I suppose this isn't a surprise.
Mayor Bill White has significantly scaled back a controversial plan to make Houston the first place in Texas with health standards for hazardous air pollutants, according to a draft circulated this week.
The latest version of the proposed nuisance ordinance covers fewer pollutants and facilities, and postpones setting thresholds at concentrations considered safe until 2012.
The changes, according to the mayor's office, improve the proposal by targeting the pollutants that pose the most risk and giving industry time to achieve the goals.
"The approach we have taken this time is different from where we started and responds to justifiable concerns," said Elena Marks, the mayor's health policy director, at a meeting of City Council's Environmental & Public Health Committee on Wednesday. "Right now, the standard we hope to achieve is impossible. Passing an ordinance nobody can meet from Day One is not a good idea."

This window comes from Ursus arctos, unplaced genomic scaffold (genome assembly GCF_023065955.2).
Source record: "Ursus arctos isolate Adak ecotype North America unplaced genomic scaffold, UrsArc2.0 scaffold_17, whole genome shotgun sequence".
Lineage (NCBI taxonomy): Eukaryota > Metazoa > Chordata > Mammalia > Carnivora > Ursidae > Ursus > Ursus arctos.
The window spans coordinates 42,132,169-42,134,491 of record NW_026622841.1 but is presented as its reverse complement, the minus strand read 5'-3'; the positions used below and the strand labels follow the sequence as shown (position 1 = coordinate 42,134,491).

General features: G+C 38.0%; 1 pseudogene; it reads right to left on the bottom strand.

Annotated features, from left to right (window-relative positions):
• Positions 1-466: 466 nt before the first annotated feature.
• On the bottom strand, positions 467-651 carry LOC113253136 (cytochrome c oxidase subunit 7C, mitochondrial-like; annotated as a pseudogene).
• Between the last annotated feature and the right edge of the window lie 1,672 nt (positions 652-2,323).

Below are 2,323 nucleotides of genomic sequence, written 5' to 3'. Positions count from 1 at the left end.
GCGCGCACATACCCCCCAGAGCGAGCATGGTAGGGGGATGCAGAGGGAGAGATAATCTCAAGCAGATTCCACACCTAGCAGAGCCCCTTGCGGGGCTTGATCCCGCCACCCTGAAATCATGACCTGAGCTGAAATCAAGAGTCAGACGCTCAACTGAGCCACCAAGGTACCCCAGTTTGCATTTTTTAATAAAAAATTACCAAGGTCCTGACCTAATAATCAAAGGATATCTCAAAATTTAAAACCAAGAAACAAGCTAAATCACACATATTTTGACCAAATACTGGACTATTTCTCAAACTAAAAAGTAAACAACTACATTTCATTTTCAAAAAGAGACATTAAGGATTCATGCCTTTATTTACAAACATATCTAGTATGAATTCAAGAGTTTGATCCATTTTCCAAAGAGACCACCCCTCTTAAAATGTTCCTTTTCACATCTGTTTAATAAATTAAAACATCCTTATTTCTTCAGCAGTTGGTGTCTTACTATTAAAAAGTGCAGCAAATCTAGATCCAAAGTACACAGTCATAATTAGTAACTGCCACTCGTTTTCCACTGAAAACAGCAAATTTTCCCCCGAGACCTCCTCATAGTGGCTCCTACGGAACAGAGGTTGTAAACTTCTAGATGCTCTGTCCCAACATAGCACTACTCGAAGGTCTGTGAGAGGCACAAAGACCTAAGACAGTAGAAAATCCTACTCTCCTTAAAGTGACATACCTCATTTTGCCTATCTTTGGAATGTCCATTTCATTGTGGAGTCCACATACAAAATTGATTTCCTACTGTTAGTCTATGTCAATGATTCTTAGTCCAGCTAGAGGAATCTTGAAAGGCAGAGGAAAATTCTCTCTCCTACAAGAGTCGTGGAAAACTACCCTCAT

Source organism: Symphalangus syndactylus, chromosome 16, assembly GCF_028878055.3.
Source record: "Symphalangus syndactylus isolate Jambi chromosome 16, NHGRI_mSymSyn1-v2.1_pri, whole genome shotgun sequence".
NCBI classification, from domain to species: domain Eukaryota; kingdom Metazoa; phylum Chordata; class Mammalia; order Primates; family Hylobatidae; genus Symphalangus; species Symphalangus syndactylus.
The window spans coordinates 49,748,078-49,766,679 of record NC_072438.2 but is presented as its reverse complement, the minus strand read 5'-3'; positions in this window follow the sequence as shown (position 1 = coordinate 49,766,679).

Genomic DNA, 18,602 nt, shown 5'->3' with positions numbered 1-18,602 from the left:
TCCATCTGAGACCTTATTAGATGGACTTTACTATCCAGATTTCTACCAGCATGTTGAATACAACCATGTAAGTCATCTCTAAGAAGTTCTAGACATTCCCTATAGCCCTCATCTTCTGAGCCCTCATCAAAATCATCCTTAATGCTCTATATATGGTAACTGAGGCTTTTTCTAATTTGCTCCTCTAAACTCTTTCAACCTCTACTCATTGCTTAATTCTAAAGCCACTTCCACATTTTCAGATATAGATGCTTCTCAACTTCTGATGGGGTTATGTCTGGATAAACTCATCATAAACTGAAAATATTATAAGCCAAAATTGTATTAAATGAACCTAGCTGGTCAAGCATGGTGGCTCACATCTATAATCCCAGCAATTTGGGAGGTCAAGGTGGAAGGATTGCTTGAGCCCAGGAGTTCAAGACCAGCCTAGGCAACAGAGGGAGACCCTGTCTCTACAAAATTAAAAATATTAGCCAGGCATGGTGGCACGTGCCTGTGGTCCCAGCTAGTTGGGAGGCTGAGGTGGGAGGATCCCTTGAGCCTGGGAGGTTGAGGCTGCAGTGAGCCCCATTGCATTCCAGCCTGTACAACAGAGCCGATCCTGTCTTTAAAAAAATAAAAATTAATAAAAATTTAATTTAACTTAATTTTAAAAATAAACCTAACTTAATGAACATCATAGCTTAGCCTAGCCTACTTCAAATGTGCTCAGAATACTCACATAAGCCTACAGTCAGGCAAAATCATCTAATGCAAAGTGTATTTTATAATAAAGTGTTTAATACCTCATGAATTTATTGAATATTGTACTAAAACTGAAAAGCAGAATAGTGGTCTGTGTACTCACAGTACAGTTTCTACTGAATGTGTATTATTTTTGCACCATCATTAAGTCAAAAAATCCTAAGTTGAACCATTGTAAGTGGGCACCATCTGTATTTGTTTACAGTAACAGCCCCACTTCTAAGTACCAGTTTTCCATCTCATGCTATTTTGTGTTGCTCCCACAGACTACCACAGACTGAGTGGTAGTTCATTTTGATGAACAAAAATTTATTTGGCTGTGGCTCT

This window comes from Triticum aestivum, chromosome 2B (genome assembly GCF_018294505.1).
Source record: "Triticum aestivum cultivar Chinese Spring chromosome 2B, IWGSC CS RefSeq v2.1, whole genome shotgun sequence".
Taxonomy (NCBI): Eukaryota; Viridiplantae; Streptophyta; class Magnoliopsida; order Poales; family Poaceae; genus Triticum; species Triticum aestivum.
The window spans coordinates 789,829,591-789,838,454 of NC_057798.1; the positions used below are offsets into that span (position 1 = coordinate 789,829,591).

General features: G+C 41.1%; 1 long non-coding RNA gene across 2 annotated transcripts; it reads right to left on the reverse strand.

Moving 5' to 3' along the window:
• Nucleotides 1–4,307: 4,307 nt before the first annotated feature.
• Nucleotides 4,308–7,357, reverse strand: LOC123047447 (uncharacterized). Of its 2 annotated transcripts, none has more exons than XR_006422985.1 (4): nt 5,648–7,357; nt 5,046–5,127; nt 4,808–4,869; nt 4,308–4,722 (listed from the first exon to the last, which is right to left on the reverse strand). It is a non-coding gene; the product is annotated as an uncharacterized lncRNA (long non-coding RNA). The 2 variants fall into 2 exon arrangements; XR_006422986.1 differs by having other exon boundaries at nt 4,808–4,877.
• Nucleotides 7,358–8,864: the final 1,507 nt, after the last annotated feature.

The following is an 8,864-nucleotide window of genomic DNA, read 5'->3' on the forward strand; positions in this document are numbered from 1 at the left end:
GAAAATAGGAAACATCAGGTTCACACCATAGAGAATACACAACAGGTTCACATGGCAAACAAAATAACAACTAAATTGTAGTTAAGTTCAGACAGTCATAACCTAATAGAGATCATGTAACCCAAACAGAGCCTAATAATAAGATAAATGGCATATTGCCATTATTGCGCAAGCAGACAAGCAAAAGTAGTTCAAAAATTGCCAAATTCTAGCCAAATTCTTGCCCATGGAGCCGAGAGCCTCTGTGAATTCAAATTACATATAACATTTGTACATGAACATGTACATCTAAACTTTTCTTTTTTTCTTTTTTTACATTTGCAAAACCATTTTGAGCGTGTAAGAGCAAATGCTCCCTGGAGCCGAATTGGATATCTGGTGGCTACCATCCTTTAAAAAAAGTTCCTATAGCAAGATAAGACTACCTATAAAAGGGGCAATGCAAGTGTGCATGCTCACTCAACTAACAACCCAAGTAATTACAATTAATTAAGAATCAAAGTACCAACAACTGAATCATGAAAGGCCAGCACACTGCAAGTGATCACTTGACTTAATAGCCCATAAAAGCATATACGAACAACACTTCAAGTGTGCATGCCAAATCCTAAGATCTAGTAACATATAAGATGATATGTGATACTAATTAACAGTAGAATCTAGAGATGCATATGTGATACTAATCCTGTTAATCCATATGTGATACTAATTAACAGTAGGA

The shift comes as White -- one of the most aggressive Houston mayors in history on air pollution -- has drawn criticism in recent weeks from industry leaders, state regulators and east Harris County politicians concerned he is overstepping his authority.
Neither the federal nor state government has established standards for hazardous air pollutants. If the proposal is passed, it would enable the city to cite facilities outside its borders that contribute to risky concentrations of pollution inside Houston. Fines would range from $500 to $2,000 each day the ordinance was violated.
These facilities already are regulated by the Texas Commission on Environmental Quality, which has said that a local ordinance would conflict with state law.
And today there's a new threat to the Mayor's plan.
[Two] bills, sponsored by Rep. Wayne Smith, R-Baytown, and Sen. Mike Jackson, R-La Porte, would make it illegal for any municipality to enact an ordinance that could be used beyond its borders. The legislation specifically bars a municipality from using a nuisance ordinance to crack down on air pollution from elsewhere.
"We wouldn't be doing this ... if the city of Houston wasn't trying to impose its regulations and ordinances on other surrounding cities and counties," Jackson said.